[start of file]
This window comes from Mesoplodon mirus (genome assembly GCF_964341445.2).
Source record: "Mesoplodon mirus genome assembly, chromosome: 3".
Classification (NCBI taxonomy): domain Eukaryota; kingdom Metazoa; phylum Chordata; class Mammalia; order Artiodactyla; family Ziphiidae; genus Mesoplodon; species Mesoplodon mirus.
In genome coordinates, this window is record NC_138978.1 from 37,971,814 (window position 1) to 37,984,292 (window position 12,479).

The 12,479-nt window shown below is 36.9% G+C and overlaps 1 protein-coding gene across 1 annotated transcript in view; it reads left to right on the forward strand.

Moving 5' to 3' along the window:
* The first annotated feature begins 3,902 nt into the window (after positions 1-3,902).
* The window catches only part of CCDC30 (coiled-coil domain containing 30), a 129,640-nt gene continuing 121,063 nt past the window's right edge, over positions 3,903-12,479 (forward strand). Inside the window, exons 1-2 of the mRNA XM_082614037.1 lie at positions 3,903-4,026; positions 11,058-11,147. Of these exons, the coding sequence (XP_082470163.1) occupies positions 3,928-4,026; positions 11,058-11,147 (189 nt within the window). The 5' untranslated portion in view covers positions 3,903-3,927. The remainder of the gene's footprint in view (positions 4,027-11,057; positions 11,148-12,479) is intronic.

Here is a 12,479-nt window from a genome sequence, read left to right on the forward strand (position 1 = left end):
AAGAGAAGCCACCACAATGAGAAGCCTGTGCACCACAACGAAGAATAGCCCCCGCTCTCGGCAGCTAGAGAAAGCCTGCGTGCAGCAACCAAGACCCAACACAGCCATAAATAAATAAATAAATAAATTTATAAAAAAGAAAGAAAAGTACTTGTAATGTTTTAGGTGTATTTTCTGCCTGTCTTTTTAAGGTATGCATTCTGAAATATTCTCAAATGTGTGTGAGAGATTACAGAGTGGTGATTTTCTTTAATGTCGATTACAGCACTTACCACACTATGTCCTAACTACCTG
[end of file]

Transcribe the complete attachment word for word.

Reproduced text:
This window comes from Mesoplodon mirus (genome assembly GCF_964341445.2).
Source record: "Mesoplodon mirus genome assembly, chromosome: 3".
Classification (NCBI taxonomy): domain Eukaryota; kingdom Metazoa; phylum Chordata; class Mammalia; order Artiodactyla; family Ziphiidae; genus Mesoplodon; species Mesoplodon mirus.
In genome coordinates, this window is record NC_138978.1 from 37,971,814 (window position 1) to 37,984,292 (window position 12,479).

The 12,479-nt window shown below is 36.9% G+C and overlaps 1 protein-coding gene across 1 annotated transcript in view; it reads left to right on the forward strand.

Moving 5' to 3' along the window:
* The first annotated feature begins 3,902 nt into the window (after positions 1-3,902).
* The window catches only part of CCDC30 (coiled-coil domain containing 30), a 129,640-nt gene continuing 121,063 nt past the window's right edge, over positions 3,903-12,479 (forward strand). Inside the window, exons 1-2 of the mRNA XM_082614037.1 lie at positions 3,903-4,026; positions 11,058-11,147. Of these exons, the coding sequence (XP_082470163.1) occupies positions 3,928-4,026; positions 11,058-11,147 (189 nt within the window). The 5' untranslated portion in view covers positions 3,903-3,927. The remainder of the gene's footprint in view (positions 4,027-11,057; positions 11,148-12,479) is intronic.

Here is a 12,479-nt window from a genome sequence, read left to right on the forward strand (position 1 = left end):
AAGAGAAGCCACCACAATGAGAAGCCTGTGCACCACAACGAAGAATAGCCCCCGCTCTCGGCAGCTAGAGAAAGCCTGCGTGCAGCAACCAAGACCCAACACAGCCATAAATAAATAAATAAATAAATTTATAAAAAAGAAAGAAAAGTACTTGTAATGTTTTAGGTGTATTTTCTGCCTGTCTTTTTAAGGTATGCATTCTGAAATATTCTCAAATGTGTGTGAGAGATTACAGAGTGGTGATTTTCTTTAATGTCGATTACAGCACTTACCACACTATGTCCTAACTACCTG